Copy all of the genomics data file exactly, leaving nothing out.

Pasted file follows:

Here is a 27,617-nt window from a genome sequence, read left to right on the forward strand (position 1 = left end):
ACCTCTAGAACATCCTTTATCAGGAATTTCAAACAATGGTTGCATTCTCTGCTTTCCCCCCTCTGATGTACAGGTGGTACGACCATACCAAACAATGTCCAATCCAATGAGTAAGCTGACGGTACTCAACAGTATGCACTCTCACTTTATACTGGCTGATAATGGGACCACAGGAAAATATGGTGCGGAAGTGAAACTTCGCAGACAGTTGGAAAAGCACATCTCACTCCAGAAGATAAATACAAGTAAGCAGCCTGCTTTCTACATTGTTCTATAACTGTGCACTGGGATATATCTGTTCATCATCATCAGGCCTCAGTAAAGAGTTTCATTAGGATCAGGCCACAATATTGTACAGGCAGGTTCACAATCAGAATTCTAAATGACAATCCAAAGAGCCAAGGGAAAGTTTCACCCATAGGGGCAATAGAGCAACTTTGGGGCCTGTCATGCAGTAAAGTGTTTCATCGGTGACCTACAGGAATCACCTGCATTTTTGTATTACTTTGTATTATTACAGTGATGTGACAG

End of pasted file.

Here is a 27,617-nt window from a genome sequence, read left to right on the forward strand (position 1 = left end):
ACCTCTAGAACATCCTTTATCAGGAATTTCAAACAATGGTTGCATTCTCTGCTTTCCCCCCTCTGATGTACAGGTGGTACGACCATACCAAACAATGTCCAATCCAATGAGTAAGCTGACGGTACTCAACAGTATGCACTCTCACTTTATACTGGCTGATAATGGGACCACAGGAAAATATGGTGCGGAAGTGAAACTTCGCAGACAGTTGGAAAAGCACATCTCACTCCAGAAGATAAATACAAGTAAGCAGCCTGCTTTCTACATTGTTCTATAACTGTGCACTGGGATATATCTGTTCATCATCATCAGGCCTCAGTAAAGAGTTTCATTAGGATCAGGCCACAATATTGTACAGGCAGGTTCACAATCAGAATTCTAAATGACAATCCAAAGAGCCAAGGGAAAGTTTCACCCATAGGGGCAATAGAGCAACTTTGGGGCCTGTCATGCAGTAAAGTGTTTCATCGGTGACCTACAGGAATCACCTGCATTTTTGTATTACTTTGTATTATTACAGTGATGTGACAG